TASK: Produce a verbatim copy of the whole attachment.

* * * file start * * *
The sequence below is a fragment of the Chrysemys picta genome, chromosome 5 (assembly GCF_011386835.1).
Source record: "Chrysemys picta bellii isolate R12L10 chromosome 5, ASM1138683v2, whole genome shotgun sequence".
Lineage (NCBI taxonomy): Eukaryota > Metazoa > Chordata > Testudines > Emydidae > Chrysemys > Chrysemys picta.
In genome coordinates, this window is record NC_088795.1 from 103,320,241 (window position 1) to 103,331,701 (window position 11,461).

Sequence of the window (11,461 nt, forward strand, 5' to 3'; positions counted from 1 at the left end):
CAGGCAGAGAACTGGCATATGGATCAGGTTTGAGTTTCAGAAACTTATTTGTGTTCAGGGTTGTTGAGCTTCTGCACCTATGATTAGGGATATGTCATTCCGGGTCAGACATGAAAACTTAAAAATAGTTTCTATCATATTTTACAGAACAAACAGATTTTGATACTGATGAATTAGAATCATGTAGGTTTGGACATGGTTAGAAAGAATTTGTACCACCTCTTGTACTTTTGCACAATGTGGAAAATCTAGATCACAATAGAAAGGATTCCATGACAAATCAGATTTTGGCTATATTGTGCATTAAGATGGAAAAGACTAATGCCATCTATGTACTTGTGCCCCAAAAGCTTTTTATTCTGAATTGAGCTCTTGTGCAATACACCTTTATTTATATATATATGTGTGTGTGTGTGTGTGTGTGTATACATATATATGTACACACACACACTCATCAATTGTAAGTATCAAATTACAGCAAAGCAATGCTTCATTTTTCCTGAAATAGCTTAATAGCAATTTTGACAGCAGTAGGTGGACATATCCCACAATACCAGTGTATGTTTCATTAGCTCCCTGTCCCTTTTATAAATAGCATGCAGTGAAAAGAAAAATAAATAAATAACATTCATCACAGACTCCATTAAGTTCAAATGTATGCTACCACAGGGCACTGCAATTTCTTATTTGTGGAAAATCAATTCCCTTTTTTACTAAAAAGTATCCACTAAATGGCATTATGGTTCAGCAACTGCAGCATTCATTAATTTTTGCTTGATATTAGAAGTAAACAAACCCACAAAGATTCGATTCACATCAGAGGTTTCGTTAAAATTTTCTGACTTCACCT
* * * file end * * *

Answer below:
The sequence below is a fragment of the Chrysemys picta genome, chromosome 5 (assembly GCF_011386835.1).
Source record: "Chrysemys picta bellii isolate R12L10 chromosome 5, ASM1138683v2, whole genome shotgun sequence".
Lineage (NCBI taxonomy): Eukaryota > Metazoa > Chordata > Testudines > Emydidae > Chrysemys > Chrysemys picta.
In genome coordinates, this window is record NC_088795.1 from 103,320,241 (window position 1) to 103,331,701 (window position 11,461).

Sequence of the window (11,461 nt, forward strand, 5' to 3'; positions counted from 1 at the left end):
CAGGCAGAGAACTGGCATATGGATCAGGTTTGAGTTTCAGAAACTTATTTGTGTTCAGGGTTGTTGAGCTTCTGCACCTATGATTAGGGATATGTCATTCCGGGTCAGACATGAAAACTTAAAAATAGTTTCTATCATATTTTACAGAACAAACAGATTTTGATACTGATGAATTAGAATCATGTAGGTTTGGACATGGTTAGAAAGAATTTGTACCACCTCTTGTACTTTTGCACAATGTGGAAAATCTAGATCACAATAGAAAGGATTCCATGACAAATCAGATTTTGGCTATATTGTGCATTAAGATGGAAAAGACTAATGCCATCTATGTACTTGTGCCCCAAAAGCTTTTTATTCTGAATTGAGCTCTTGTGCAATACACCTTTATTTATATATATATGTGTGTGTGTGTGTGTGTGTGTATACATATATATGTACACACACACACTCATCAATTGTAAGTATCAAATTACAGCAAAGCAATGCTTCATTTTTCCTGAAATAGCTTAATAGCAATTTTGACAGCAGTAGGTGGACATATCCCACAATACCAGTGTATGTTTCATTAGCTCCCTGTCCCTTTTATAAATAGCATGCAGTGAAAAGAAAAATAAATAAATAACATTCATCACAGACTCCATTAAGTTCAAATGTATGCTACCACAGGGCACTGCAATTTCTTATTTGTGGAAAATCAATTCCCTTTTTTACTAAAAAGTATCCACTAAATGGCATTATGGTTCAGCAACTGCAGCATTCATTAATTTTTGCTTGATATTAGAAGTAAACAAACCCACAAAGATTCGATTCACATCAGAGGTTTCGTTAAAATTTTCTGACTTCACCT